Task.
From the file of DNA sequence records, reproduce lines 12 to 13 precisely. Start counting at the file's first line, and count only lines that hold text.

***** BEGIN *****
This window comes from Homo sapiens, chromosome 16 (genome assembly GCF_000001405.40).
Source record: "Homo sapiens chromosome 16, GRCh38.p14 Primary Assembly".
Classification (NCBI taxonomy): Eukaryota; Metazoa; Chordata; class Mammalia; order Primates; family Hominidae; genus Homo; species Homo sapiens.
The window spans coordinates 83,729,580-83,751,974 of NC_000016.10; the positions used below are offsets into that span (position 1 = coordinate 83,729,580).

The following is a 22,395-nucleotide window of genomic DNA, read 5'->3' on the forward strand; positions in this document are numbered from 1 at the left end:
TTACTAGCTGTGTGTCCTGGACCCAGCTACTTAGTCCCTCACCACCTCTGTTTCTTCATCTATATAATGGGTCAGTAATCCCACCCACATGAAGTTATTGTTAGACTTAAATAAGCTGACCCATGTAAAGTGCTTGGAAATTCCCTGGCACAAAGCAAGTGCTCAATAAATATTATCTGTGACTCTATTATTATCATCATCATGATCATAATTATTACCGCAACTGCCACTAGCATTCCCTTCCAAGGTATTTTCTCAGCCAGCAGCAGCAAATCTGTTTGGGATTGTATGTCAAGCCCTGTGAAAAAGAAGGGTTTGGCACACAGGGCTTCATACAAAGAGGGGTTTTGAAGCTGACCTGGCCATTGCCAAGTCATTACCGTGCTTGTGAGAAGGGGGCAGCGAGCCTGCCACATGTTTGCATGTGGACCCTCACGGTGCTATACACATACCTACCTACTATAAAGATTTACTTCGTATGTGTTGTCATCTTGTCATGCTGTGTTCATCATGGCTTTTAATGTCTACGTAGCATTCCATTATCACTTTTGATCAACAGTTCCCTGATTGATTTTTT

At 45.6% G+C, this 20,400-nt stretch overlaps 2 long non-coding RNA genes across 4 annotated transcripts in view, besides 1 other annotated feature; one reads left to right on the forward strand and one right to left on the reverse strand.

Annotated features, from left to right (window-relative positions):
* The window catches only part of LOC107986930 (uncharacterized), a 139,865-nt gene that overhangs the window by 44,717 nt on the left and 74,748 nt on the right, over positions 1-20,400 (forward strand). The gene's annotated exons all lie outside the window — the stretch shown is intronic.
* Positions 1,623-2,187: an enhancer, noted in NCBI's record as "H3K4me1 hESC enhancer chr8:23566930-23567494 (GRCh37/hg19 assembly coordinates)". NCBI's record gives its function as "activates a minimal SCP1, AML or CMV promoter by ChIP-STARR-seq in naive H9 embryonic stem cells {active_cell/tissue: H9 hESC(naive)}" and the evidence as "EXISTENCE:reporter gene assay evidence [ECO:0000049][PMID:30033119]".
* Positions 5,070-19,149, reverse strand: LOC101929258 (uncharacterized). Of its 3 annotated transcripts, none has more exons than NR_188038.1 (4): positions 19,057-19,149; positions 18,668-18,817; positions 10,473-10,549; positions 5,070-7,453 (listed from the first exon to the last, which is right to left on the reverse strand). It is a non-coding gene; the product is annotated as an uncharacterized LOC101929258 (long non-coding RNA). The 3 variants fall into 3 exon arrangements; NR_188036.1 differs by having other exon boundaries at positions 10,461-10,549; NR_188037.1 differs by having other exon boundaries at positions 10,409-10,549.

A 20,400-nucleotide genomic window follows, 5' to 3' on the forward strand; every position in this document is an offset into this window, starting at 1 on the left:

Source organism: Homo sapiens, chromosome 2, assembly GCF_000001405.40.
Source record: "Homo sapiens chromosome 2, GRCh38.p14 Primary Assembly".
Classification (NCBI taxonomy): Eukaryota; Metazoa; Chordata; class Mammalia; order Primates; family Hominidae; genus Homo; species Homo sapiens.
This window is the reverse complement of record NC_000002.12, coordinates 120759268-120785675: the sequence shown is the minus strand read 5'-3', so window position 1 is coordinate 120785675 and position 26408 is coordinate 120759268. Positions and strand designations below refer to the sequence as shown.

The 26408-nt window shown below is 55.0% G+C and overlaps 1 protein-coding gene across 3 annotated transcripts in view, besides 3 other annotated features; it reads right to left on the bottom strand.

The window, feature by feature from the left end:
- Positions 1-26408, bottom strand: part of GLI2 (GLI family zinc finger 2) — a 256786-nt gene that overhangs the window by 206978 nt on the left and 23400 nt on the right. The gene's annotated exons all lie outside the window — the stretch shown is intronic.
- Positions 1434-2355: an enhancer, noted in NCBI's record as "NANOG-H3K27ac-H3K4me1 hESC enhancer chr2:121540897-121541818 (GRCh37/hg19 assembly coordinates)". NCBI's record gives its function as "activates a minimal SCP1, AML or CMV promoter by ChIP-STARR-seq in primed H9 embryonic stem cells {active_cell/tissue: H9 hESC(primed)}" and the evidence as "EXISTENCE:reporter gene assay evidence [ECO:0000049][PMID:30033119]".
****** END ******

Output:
A 20,400-nucleotide genomic window follows, 5' to 3' on the forward strand; every position in this document is an offset into this window, starting at 1 on the left:

Source organism: Homo sapiens, chromosome 2, assembly GCF_000001405.40.